Cover Image: The City of Tears

The City of Tears

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I was inspired to read The Burning Chambers to fill in the hole which the end of GOT left.  Kate Mosse’s Burning Chambers series was the perfect answer and I am already hopefully anticipating the next.   As a Catholic,  these books have made me thankful I live in 2020 rather than during the war between the Catholics and Huguenots.  I find relics fascinating and while I won’t share any spoilers, Vidal’s search for an important one kept me turning the pages as well.   Kate Mosse is a scholar!
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I review my books around five areas that I think are key in a book. They are Character, World, Plot, Writing Style, and Enjoyment. 

Character: 3
- If I had to choose a favorite character from The City of Tears I would pick Piet. He is the main character's husband and one of the best characters in this book. My least favorite character was Marta, frankly a spoiled brat, and daughter of the main character and her husband. My next least favorite was Minou, the main character herself. I liked her quite well in the first book, but in this book, she made several choices that I felt were very immature for her. She purports herself as an independent and strong woman but lets the decisions of others decide how she will act. This just doesn't make any sense to me. So, unfortunately, there aren't a lot of redemptive characters in this book. For myself anyway.

World: 3.5
- Since I have read quite a few of Mosse's books I'm very in love with medieval France. The locations were much easier to follow in this book because they weren't obscurely French. In many of her other novels, the French terminology and locations are lost on me. But, while reading The City of Tears I didn't find the world to be distracting from the story. This made it easier to read. 

Plot: 3
- This was something I struggled with throughout most of this book. There are three main sections in this book and they are all several years apart. So you will read one section and it will have its own plot and climax. Then you skip several years in the future and have another plot and climax and conclusion. It's the same for all three sections. So technically you are reading three different stories about the same group of people. It's a very interesting way to write a book. That said, there were a lot of "dry" sections. With not a lot happening with the plot or the characters. It took me a good month to get through this book.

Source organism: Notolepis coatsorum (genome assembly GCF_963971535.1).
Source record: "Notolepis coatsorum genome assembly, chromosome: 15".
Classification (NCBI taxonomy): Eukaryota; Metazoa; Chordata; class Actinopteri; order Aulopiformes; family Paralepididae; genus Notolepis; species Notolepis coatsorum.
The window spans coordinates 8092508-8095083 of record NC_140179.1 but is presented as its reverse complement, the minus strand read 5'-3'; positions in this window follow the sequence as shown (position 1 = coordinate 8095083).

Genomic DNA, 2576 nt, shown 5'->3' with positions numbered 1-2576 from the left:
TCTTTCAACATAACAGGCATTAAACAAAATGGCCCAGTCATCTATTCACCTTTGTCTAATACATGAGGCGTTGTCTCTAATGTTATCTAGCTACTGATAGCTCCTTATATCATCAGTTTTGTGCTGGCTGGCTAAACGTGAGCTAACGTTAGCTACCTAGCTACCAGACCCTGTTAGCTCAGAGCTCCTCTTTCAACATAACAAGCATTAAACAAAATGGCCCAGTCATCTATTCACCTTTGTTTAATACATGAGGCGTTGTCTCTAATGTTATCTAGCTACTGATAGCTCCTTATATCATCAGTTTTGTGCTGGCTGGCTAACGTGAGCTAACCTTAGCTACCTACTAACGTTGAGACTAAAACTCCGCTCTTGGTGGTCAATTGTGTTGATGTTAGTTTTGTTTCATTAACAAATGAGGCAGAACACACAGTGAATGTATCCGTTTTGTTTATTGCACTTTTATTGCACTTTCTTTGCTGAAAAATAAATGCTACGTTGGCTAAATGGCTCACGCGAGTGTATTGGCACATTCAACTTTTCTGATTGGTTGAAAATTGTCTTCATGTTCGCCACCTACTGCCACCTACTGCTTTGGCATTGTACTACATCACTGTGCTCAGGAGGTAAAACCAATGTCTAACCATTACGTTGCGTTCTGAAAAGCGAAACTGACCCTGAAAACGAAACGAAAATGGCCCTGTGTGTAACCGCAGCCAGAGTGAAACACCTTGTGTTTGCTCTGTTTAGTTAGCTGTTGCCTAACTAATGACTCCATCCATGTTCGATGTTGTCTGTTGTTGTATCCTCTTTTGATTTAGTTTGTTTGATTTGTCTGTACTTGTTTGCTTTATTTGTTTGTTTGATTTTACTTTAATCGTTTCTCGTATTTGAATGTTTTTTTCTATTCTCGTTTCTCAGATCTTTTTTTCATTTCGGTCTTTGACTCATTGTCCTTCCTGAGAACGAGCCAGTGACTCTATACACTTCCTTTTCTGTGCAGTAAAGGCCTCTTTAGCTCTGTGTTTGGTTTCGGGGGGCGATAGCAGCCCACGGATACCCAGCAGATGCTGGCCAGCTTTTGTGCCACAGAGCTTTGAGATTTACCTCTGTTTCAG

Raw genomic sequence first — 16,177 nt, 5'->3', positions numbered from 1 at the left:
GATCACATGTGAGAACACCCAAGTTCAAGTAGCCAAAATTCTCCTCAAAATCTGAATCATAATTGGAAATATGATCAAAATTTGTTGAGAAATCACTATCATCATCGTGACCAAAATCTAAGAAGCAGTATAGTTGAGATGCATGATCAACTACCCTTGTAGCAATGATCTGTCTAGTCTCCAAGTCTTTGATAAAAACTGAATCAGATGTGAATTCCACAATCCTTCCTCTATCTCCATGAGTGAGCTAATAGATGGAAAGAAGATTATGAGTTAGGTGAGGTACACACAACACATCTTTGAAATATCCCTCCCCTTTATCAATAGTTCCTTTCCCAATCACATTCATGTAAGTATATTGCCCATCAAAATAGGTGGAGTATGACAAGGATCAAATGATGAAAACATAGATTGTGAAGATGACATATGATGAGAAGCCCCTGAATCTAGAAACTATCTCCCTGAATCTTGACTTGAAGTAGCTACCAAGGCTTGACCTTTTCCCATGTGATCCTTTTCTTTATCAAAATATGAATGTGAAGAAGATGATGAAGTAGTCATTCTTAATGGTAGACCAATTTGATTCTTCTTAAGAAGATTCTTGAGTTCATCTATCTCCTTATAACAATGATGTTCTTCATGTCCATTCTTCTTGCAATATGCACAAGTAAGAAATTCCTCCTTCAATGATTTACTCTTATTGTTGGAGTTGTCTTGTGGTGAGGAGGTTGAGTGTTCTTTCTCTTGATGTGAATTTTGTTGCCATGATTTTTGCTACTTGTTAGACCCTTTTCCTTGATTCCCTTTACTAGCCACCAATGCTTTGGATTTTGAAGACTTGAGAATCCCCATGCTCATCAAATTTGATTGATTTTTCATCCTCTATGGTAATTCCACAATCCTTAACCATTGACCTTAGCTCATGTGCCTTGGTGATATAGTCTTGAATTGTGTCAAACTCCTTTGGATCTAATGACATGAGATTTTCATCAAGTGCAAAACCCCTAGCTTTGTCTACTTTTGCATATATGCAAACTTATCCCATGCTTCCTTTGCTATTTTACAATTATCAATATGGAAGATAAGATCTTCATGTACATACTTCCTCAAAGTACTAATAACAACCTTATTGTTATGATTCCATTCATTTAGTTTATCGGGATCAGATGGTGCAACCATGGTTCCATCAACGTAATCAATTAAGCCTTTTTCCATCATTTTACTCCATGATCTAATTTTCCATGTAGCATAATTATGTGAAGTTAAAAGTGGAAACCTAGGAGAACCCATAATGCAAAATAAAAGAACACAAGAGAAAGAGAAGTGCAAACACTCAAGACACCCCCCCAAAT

Writing Style: 3.5
- I do enjoy Mosse's writing style. The character's language feels authentic. I don't know much about how people in medieval France spoke, but the way Mosse has written their dialogue and the way that they word things makes the story feel authentic. It was very easy to imagine wandering the streets of Paris or taking a horseback ride through the Midi. 

Enjoyment: 3
- I will say that I enjoyed the beginning and the end of this book. The middle was not my favorite. There was only one thing that I was curious about and that is a relationship that springs up toward the end of the book. I don't want to say what it is because it would be spoilery, but it just didn't seem like it would have actually happened in the time period this book is set in.

Overall, The City of Tears got a 3.2/5 star rating from me. It was an ok book. It was long and there were some very boring bits, particularly in the middle. I enjoyed the writing style and of course medieval France, but other than that this book didn't really stand out to me. Oh, I should mention the "cliffhanger" ending. It didn't come as much of a surprise to me but it does set up for the final book in the trilogy.
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This is the second book in the saga The Burning Chambers, that Kate Mosse wrote about important episodes in the history of France. The story of this book takes place during the 16th century in Europe where Minou Joubert, together with her family, attend a royal wedding in order to create an alliance between the Catholic Crown and the Huguenot king of Navarre. The religious war has lasted 10 years, people long to finally have peace in their respective countries. However, Vidal, the most controversial enemy, has other wishes, among them, to continue the search for a relic that would surely change the course of history. Minou will witness all these events and will have to be very cautious and resourceful in order to solve these problems that impede peace. This is a very entertaining story, Kate Mosse makes the reader feel immersed, she describes various historical elements that I found very interesting. It is difficult to narrate such a dense subject as a novel and I feel that the writer did a magnificent job. There are several characters so I recommend writing them down so that you can follow the thread of the story. If you are interested in learning more about European history, this is the perfect book. I thank NetGalley, St Martin's Press and Minotaur Books for providing me with a copy of the book in exchange for an honest review.